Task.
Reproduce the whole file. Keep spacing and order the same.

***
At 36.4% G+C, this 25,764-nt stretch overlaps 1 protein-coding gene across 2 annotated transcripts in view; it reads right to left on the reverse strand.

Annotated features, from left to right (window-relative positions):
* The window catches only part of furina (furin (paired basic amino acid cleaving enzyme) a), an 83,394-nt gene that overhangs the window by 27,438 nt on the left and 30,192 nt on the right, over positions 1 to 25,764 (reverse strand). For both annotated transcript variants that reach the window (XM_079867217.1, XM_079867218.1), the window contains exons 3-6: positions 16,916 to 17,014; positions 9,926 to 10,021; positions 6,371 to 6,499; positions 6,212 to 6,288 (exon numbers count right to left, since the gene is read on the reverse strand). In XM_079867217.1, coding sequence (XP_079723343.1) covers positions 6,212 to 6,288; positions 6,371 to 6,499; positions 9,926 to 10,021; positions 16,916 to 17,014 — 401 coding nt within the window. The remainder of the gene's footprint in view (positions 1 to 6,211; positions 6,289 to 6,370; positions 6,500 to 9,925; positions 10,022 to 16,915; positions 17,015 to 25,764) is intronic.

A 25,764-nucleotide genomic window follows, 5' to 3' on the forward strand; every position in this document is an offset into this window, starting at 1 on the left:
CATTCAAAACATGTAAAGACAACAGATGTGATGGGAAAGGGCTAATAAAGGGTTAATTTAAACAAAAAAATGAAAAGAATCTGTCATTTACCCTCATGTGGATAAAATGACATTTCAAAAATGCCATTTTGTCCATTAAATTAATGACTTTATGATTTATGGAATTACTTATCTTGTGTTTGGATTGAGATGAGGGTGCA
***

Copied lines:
At 36.4% G+C, this 25,764-nt stretch overlaps 1 protein-coding gene across 2 annotated transcripts in view; it reads right to left on the reverse strand.

Annotated features, from left to right (window-relative positions):
* The window catches only part of furina (furin (paired basic amino acid cleaving enzyme) a), an 83,394-nt gene that overhangs the window by 27,438 nt on the left and 30,192 nt on the right, over positions 1 to 25,764 (reverse strand). For both annotated transcript variants that reach the window (XM_079867217.1, XM_079867218.1), the window contains exons 3-6: positions 16,916 to 17,014; positions 9,926 to 10,021; positions 6,371 to 6,499; positions 6,212 to 6,288 (exon numbers count right to left, since the gene is read on the reverse strand). In XM_079867217.1, coding sequence (XP_079723343.1) covers positions 6,212 to 6,288; positions 6,371 to 6,499; positions 9,926 to 10,021; positions 16,916 to 17,014 — 401 coding nt within the window. The remainder of the gene's footprint in view (positions 1 to 6,211; positions 6,289 to 6,370; positions 6,500 to 9,925; positions 10,022 to 16,915; positions 17,015 to 25,764) is intronic.

A 25,764-nucleotide genomic window follows, 5' to 3' on the forward strand; every position in this document is an offset into this window, starting at 1 on the left:
CATTCAAAACATGTAAAGACAACAGATGTGATGGGAAAGGGCTAATAAAGGGTTAATTTAAACAAAAAAATGAAAAGAATCTGTCATTTACCCTCATGTGGATAAAATGACATTTCAAAAATGCCATTTTGTCCATTAAATTAATGACTTTATGATTTATGGAATTACTTATCTTGTGTTTGGATTGAGATGAGGGTGCA